Attention span in modern and premodern cultures?

Friends have asked me a question about attention span in different cultures, and what psychology has to say on that. Rather than the quick anwer – I’m not sure – here’s a bit more.

Attention span is a tricky thing to talk about because there isn’t a clear psychological category for it. Instead, there are a few mental capacities that to my mind map onto it:

  • Working memory. This is, more or less, the amount of information you can hold and act on in your mind at a given time. Hearing and then dialling a phone number, or performing a task where words are flashed up and every so often you are asked to repeat the one you saw two places before. This is what psychologists are likely to refer to when they refer to a person’s ‘span’, but doesn’t feel like it covers the folk sense of the term. However, it is implicated in another function:
  • Resisting attentional capture: the degree to which you can control where your focus sits at any given time. Narrowly defined, this looks at situations like can you keep focus on your reading task as colours periodically flash to the sides of the text, or, more ecologically, can you focus on your revision when cars are honking outside. Working memory and other executive aspects of the brain (involved in planning and coordination) are important here. Loosely, we could see this as distraction. But this doesn’t quite do it, either, because ‘attention span’ seems to involve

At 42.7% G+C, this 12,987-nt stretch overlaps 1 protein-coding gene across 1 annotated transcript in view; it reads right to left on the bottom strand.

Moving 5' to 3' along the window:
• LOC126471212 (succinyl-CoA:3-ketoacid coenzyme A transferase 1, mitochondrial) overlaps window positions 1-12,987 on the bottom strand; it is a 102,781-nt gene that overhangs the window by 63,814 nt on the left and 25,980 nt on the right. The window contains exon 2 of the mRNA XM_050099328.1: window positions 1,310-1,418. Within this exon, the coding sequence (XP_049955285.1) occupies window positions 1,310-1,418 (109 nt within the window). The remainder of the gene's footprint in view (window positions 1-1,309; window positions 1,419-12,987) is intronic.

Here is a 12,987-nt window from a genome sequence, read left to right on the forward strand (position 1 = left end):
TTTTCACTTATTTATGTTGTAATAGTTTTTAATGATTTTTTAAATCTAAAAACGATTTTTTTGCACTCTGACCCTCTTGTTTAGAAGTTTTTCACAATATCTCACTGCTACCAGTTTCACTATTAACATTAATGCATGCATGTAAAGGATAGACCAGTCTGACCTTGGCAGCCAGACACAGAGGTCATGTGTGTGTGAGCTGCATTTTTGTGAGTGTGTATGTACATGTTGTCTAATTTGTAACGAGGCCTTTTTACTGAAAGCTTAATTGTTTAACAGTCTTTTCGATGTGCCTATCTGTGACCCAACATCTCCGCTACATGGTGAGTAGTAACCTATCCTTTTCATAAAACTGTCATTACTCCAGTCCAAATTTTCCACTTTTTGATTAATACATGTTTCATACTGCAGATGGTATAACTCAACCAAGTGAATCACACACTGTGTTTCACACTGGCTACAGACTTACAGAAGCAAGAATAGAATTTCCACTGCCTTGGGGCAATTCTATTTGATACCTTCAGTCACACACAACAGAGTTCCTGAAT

• Avoiding boredom and drifting entirely away from an area of intended focus. Rapid disengagement with activities, which is seen in certain groups such as people with ADHD. Clearly some of this is attributable to attentional capture, as constant disruption of an activity makes it difficult to enter a flow state with it and gather that feedback. But it may not be the whole story. Unfortunately I don’t know this area at all well and don’t even know what the cognitive function would be that points to this.

As to what is known about how culture interacts with these capabilities, I don’t know. I do know that it is very hard to measure things, due to non-culture fairness of many tests available in the west, and due to the very nature of test-taking privileging abstraction over other forms of thinking. Some progress may be being made, seeĀ Cross-cultural cognition: Developing tests for developing countries

My total guesses would be that – to invent a generic premodern population for convenience – these people would be decent at avoiding attentional capture under normal conditions (environmental sounds not relevant to their aim, eg hunting a specific species), that fundamental working memory is likely fairly invariant as it probably underpins components of language processing, but that some of its manifestations (dealing with lists) would be impaired, and that disengagement from task would probably be typical for familiar and pertinent tasks. But these are just guesses, really. Any thoughts appreciated from other folk.

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